In this study, using ajoene, we found that ROS generation plays a central role in these events and is responsible for activation of the MAPK pathways. Furthermore, we present evidence to support the translocation of AIF from the mitochondria to the nucleus and the role of PARP in regulating this process.

Research Methods and Procedures

  1. Top of page
  2. Abstract
  3. Introduction
  4. Research Methods and Procedures
  5. Results
  6. Discussion
  7. Acknowledgement
  8. References

Chemicals

Phosphate-buffered saline (PBS) and Dulbecco's modified Eagle's medium (DMEM) medium were purchased from GIBCO (BRL Life Technologies, Grand Island, NY). Ajoene was received as a gift from Rafael Apitz-Castro (Institute for Thrombosis Research, Caracao, Venezuela). ApoStrand ELISA Apoptosis Detection Kit was purchased from BIOMOL (Plymouth Meeting, PA). The viability assay kit (CellTiter 96 Aqueous one solution cell proliferation assay) and Caspase-Glo 3/7 assay kit were purchased from Promega (Madison, WI). β-Actin, catalase, and N-acetyl-l-cysteine (NAC) were purchased from Sigma (St. Louis, MO). Antibodies specific for polyclonal anti-AIF, caspase-3, and PARP-1 were from Santa Cruz Biotechnology (Santa Cruz, CA). Antibodies specific for polyclonal anti-phospho-p38 (Thr180/Tyr182), total p38, phospho-JNK (Thr183/Tyr185), total JNK, phospho-ERK1/2 (Thr202/Tyr204), and total ERK1/2 were from Cell Signaling Technology (Beverly, MA).

Cell Line and Cell Culture

3T3-L1 mouse embryo fibroblasts were obtained from American Type Culture Collection (Manassas, VA) and were cultured as described elsewhere (20). Briefly, cells were cultured in DMEM containing 10% bovine calf serum until confluent. Two days after postconfluence (D0), the cells were stimulated to differentiate with DMEM containing 10% fetal bovine serum (FBS), 167 nM insulin, 0.5 μM isobutylmethylxanthine (IBMX), and 1 μM dexamethasone for 2 days (D2). Cells were then maintained in 10% FBS/DMEM medium with 167 nM insulin for another 2 days (D4), followed by culturing with 10% FBS/DMEM medium for an additional 4 days (D8), at which time >90% of cells were mature adipocytes with accumulated fat droplets. All media contained 100 U/mL of penicillin, 100 μg/mL of streptomycin, and of 292 μg/mL glutamine (Invitrogen, Carlsbad, CA). Cells were maintained at 37 °C in a humidified 5% CO2 atmosphere.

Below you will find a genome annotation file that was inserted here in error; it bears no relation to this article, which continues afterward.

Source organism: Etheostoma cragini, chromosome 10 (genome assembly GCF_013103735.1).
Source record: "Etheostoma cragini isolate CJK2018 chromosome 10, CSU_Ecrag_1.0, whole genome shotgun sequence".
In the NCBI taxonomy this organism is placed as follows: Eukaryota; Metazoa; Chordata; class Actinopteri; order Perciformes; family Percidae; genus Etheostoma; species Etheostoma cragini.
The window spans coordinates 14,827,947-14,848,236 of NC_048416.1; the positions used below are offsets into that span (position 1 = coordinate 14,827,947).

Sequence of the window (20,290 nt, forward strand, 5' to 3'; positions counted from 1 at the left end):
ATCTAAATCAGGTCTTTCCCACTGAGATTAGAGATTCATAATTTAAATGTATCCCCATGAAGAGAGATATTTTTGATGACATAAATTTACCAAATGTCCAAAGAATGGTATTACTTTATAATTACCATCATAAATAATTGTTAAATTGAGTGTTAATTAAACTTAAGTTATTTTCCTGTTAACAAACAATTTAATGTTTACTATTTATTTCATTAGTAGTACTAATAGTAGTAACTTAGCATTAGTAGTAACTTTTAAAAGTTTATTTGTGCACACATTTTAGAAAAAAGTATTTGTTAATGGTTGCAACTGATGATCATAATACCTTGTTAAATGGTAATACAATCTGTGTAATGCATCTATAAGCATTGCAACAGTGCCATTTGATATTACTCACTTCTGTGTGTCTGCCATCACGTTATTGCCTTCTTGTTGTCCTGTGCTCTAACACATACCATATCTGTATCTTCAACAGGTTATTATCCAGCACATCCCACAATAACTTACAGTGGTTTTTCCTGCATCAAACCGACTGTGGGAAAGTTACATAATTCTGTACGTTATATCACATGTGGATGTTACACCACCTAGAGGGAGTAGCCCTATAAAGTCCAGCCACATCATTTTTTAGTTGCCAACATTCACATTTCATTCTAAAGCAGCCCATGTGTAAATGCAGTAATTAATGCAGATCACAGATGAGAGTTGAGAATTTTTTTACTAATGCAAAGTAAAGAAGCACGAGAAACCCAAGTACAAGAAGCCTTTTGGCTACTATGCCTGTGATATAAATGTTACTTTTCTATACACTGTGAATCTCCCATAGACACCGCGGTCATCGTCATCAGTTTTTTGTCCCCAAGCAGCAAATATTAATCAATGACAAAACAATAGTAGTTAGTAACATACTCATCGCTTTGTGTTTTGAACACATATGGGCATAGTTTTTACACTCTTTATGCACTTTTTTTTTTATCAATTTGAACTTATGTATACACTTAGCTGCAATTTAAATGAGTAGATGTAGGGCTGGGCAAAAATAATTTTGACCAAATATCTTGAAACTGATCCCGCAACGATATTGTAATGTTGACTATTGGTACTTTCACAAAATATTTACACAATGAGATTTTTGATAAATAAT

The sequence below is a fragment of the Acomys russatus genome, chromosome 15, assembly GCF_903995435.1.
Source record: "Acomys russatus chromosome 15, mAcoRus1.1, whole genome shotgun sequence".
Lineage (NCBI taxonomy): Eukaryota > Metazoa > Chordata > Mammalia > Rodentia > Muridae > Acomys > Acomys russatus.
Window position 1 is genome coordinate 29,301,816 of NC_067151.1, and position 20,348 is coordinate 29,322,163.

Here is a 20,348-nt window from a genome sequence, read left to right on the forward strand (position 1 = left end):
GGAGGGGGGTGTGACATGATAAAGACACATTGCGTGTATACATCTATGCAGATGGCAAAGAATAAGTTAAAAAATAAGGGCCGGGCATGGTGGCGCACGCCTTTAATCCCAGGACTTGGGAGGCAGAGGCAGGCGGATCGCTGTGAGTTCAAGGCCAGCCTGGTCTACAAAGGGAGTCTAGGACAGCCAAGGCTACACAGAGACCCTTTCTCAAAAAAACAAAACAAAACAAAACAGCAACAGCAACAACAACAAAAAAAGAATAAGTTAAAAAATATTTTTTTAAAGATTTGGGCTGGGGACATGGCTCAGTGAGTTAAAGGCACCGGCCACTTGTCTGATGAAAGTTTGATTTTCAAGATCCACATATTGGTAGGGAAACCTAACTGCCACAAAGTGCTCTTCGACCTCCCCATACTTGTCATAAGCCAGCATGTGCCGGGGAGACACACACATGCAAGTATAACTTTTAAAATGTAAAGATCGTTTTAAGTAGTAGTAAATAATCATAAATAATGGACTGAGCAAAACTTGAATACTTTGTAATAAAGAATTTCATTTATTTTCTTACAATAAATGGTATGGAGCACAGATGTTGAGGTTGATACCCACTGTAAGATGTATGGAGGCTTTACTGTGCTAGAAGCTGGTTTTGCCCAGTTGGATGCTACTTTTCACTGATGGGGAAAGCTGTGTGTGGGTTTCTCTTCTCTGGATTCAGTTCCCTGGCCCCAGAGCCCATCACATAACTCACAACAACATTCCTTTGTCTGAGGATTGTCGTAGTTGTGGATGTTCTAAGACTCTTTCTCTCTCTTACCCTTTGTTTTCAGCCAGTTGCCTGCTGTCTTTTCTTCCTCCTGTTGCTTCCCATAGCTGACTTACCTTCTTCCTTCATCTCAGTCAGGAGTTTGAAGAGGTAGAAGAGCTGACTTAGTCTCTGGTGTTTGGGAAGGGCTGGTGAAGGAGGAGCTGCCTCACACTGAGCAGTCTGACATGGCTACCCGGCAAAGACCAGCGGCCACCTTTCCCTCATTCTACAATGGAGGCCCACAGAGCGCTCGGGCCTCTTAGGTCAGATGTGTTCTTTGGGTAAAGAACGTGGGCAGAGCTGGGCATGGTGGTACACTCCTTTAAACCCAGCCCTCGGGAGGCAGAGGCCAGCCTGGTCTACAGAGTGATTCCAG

3-(4, 5-dimethylthiazol-2-yl)-5-(3-carboxymethoxyphenyl)-2-(4-sulfophenyl)-2H-tetrazolium, inner salt (MTS) Cell Viability Assay

Tests were performed in 96-well plates. For mature adipocytes, cells were seeded (5000 cells/well) and grown to maturation as described above. Adipocytes were incubated with either DMSO or increasing concentrations of ajoene for 6, 12, and 24 hours. The medium was changed and replaced with 100 μL fresh 10% FBS/DMEM medium and 20 μL MTS solution. Cells were returned to the incubator for an additional 2 h before 25 μL of 10% sodium dodecyl sulfate was added to stop the reaction. The absorbance was measured at 490 nm in a plate reader (μQuant Bio-Tek Instruments, Winooski, VT) to determine the formazan concentration, which is proportional to the number of live cells.

Apoptosis Assays

For the assessment of apoptosis, we used the ApoStrand ELISA Apoptosis Detection Kit (Biomol, Plymouth Meeting, PA) and caspase-Glo 3/7 assay kit (Promega, Madison, WI). The ApoStrand ELISA Apoptosis Detection Kit detects single-stranded DNA, which occurs in apoptotic cells but not in necrotic cells or in cells with DNA breaks in the absence of apoptosis (21, 22). Tests were performed in 96-well plates. For mature adipocytes, cells were seeded (5000 cells/well) and grown to maturation as described above. For ssDNA ELISA, adipocytes were incubated with either DMSO or increasing concentrations of ajoene for 3, 6, 12, and 24 hours. Thereafter, cells were fixed for 30 minutes and assayed according to the manufacturer's instructions. For the caspase activity assay, cells were incubated with either DMSO (carrier; 0.1%) or increasing concentrations of ajoene for 1, 3, 6, 12, and 24 hours. Caspase-3/7 activity was measured using the substrate DEVD-aminoluciferin from the caspase-Glo 3/7 assay kit according to the manufacturer's instructions.

Measurement of Intracellular ROS Generation

The determination of ROS was based on the oxidation of the non-fluorescent 2, 7-dichlorodihydroflourescein diacetate into a fluorescent dye, 2, 7-dichloroflourescein, by peroxide. Control cells and cells treated with 200 μM ajoene were analyzed for changes in fluorescence. Cells were washed twice with PBS and incubated for 30 minutes at 37 °C in the dark with the oxidation-sensitive probe, 2, 7-dichlorodihydroflourescein diacetate (Molecular Probes, Eugene, OR), at 2.5 μM. Production of ROS was measured by changes in fluorescence at an excitation wavelength of 495 nm and an emission wavelength of 525 nm.

Western Blot Analysis